- The Washington Times - Friday, June 20, 2003


Galloway documents called forgeries

LONDON — British legislator George Galloway, accused of being in the pay of Saddam Hussein, demanded an official inquiry after a U.S. newspaper admitted that documents detailing the assertion were almost certainly forged.

Mr. Galloway, a lawmaker from Britain’s ruling Labor Party said it is clear he was the victim of a conspiracy about widespread charges that he took millions of dollars from the deposed Iraqi regime to promote its interests in the West.

Mr. Galloway demanded that British Prime Minister Tony Blair look into the matter.


Number of refugees worldwide decreases

GENEVA — About 10.3 million people worldwide were officially classified as refugees at the beginning of this year, a decrease of 14 percent from last year, the United Nations said yesterday, World Refugee Day.

The drop mostly resulted from the almost 2 million Afghans who returned to their country, three-quarters of them from Pakistan and the rest from Iran, the U.N. High Commissioner for Refugees said at its Geneva headquarters.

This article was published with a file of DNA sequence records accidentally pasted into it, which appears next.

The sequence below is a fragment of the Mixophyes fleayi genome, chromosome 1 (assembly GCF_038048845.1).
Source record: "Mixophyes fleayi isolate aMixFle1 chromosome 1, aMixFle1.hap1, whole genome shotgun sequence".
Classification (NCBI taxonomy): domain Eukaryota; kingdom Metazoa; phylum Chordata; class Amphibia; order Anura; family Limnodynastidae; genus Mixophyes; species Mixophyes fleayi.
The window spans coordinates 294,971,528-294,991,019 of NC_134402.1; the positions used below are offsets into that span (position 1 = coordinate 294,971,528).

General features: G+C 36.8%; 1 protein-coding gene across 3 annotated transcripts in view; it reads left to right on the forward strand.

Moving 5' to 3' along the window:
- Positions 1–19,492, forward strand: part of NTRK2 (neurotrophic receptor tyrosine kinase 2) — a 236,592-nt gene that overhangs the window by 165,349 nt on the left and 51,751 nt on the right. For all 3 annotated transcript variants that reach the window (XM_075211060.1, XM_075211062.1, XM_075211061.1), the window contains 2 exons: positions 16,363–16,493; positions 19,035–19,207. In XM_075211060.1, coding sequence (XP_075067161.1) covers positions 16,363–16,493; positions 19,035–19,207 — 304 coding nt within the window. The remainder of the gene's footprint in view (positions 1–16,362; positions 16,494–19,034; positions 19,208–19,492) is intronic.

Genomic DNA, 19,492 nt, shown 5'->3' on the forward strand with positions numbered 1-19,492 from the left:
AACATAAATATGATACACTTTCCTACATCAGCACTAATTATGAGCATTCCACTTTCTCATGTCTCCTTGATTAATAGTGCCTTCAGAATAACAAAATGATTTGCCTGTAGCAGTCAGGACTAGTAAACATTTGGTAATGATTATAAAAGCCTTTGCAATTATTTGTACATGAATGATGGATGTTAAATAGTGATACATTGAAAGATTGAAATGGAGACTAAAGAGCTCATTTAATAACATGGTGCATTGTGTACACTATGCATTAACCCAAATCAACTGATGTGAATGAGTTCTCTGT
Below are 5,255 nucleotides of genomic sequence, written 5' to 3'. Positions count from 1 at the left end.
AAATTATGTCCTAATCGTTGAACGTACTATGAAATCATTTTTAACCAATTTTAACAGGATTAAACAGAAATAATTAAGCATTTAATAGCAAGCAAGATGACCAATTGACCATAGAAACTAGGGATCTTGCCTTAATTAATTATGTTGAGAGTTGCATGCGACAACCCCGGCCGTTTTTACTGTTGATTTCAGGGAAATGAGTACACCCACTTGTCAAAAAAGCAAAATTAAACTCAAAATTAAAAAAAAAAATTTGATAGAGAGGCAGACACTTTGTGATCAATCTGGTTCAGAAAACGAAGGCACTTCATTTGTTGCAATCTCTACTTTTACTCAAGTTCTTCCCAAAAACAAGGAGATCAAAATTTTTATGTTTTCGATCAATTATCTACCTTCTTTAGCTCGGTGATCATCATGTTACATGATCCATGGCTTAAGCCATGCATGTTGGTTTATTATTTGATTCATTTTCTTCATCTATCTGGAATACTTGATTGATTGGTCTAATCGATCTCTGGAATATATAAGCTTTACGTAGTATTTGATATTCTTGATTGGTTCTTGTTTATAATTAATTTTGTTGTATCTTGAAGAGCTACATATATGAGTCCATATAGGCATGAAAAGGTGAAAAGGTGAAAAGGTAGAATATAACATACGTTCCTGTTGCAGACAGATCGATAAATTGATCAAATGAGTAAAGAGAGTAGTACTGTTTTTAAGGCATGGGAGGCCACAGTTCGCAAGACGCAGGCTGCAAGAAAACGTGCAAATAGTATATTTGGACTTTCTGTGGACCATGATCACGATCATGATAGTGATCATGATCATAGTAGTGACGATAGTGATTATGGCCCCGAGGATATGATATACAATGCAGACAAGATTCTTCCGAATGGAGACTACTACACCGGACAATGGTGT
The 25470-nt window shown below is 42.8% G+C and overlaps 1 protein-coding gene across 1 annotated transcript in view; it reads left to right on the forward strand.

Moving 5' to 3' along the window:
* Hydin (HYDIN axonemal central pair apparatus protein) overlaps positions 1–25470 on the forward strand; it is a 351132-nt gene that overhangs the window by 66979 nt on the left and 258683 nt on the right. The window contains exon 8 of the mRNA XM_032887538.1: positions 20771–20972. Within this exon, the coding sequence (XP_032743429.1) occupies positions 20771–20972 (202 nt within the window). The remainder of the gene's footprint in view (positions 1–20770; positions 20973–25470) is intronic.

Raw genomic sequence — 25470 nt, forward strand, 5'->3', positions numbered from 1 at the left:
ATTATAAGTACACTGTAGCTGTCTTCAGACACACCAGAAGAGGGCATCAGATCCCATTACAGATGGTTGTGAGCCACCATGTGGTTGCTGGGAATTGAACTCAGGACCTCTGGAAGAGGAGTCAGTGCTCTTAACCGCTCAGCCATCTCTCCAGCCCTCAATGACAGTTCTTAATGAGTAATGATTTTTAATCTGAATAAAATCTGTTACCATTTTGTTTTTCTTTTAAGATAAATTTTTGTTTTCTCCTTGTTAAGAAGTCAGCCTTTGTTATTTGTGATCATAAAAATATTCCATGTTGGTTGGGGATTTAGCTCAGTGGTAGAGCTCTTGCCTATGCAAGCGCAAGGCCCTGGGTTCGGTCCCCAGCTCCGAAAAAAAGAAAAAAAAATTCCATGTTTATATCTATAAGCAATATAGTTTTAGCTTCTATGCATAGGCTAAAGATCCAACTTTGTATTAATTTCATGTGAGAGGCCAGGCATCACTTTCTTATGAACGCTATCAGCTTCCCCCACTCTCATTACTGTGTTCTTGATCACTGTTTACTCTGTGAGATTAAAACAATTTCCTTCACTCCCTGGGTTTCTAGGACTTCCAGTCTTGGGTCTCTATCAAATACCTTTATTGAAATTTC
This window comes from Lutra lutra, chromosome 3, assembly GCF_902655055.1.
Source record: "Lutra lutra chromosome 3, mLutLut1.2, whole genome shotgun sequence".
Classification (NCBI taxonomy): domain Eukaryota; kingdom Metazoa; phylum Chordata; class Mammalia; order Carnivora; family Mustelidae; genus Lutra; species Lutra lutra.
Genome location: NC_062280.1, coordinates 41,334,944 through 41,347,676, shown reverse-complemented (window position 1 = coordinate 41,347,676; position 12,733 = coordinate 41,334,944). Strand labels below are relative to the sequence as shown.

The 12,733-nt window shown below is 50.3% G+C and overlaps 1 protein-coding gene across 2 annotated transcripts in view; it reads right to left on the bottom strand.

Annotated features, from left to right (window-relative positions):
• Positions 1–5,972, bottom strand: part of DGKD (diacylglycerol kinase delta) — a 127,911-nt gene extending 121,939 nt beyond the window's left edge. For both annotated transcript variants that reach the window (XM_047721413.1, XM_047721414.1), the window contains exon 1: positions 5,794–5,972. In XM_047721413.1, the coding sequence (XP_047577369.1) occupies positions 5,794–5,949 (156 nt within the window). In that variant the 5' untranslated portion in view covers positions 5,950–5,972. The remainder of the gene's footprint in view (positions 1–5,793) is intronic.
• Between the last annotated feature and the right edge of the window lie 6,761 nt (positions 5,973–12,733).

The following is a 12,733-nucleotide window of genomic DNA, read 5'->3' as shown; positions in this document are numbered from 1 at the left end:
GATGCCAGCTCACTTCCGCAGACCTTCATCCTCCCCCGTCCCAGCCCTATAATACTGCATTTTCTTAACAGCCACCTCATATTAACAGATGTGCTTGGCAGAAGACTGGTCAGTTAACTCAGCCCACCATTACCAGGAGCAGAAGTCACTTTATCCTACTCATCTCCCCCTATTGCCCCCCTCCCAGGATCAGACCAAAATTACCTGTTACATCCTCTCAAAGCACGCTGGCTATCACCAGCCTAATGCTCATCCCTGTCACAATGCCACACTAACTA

Overall, 2.4 million people were repatriated in 2002.

Asia continued to house most of the world’s refugees, with 4.2 million, followed by Africa (3.3 million) and Europe (2.2 million).


Government willing to tax anything

WELLINGTON — New Zealand’s farmers are being asked to pay $4.9 million a year to help reduce greenhouse effects caused by flatulence of their millions of sheep and cattle, and they say the plan stinks.

The government plans to introduce a tax to help pay for research into livestock emissions of methane and nitrous oxide.

On current livestock numbers of about 46 million sheep and 9 million cows, the levy will cost farmers about 9 cents per sheep per year and about 72 cents per cow.


Powerful earthquake rattles Coquimbo

SANTIAGO — A powerful earthquake with a magnitude of 6.9 rattled Chile yesterday, causing widespread panic, blackouts and evacuations of schools, according to preliminary reports by authorities.

There were no reports of injuries, deaths or major damage an hour after the tremor.

The epicenter of the quake, which hit at 9:31 a.m. was 40 miles south of Coquimbo.


Thousands demonstrate against king

KATMANDU — About 15,000 Nepalese took to the streets of Katmandu yesterday to denounce King Gyanendra in twin demonstrations organized by the country’s main political parties and by supporters of Maoist rebels.

In the larger demonstration, 9,000 supporters of the Maoists — mostly activists from student and women’s groups, and trade unions — held up traffic in the heart of the capital for more than three hours as they accused the king of scuttling progress in peace talks.

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